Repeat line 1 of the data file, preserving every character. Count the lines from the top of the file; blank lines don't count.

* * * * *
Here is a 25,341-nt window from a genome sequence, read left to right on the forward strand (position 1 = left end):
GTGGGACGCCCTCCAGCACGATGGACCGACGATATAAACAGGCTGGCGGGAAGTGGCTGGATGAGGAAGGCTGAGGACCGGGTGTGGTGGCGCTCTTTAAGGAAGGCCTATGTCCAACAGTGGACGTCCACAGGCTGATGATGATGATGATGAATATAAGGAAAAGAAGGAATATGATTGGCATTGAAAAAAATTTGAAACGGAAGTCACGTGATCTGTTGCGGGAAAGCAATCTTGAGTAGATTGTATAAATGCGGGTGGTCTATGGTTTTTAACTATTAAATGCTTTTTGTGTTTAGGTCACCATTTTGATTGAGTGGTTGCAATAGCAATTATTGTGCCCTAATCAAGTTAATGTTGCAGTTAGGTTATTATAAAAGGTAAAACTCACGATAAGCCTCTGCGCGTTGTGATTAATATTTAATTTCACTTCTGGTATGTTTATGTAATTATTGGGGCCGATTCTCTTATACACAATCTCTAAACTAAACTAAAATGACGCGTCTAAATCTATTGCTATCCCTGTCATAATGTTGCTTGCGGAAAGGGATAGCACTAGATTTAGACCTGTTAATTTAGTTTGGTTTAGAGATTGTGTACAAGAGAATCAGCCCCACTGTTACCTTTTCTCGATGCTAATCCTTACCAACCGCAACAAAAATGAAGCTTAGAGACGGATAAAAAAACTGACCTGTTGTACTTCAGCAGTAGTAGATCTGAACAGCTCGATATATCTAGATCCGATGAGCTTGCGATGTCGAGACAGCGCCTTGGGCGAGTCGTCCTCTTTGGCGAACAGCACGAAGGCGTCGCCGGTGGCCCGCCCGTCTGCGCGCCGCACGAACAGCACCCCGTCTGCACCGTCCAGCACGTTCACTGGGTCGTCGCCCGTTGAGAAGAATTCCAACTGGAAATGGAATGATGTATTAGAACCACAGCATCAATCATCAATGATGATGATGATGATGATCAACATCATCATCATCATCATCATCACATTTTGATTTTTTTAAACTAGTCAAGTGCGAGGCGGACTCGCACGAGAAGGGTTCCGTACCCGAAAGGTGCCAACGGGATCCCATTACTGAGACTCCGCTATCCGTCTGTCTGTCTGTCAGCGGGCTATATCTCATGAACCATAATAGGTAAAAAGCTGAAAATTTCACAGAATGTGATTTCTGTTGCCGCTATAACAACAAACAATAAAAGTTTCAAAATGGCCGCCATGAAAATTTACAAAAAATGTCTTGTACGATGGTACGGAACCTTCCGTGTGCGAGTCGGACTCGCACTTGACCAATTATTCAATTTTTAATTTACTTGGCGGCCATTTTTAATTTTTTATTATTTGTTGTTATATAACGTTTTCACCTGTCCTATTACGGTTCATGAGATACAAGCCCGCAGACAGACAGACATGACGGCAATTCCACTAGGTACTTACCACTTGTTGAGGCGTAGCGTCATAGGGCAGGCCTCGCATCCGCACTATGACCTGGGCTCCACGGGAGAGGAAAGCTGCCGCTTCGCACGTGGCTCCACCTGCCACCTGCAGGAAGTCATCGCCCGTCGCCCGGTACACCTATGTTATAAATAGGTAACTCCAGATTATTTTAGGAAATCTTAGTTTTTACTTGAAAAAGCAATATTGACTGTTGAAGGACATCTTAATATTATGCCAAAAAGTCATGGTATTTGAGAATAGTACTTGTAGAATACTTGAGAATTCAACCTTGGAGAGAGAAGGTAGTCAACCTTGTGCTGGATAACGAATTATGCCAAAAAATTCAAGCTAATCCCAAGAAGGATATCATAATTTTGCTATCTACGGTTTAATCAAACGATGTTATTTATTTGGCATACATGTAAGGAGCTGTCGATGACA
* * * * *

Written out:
Here is a 25,341-nt window from a genome sequence, read left to right on the forward strand (position 1 = left end):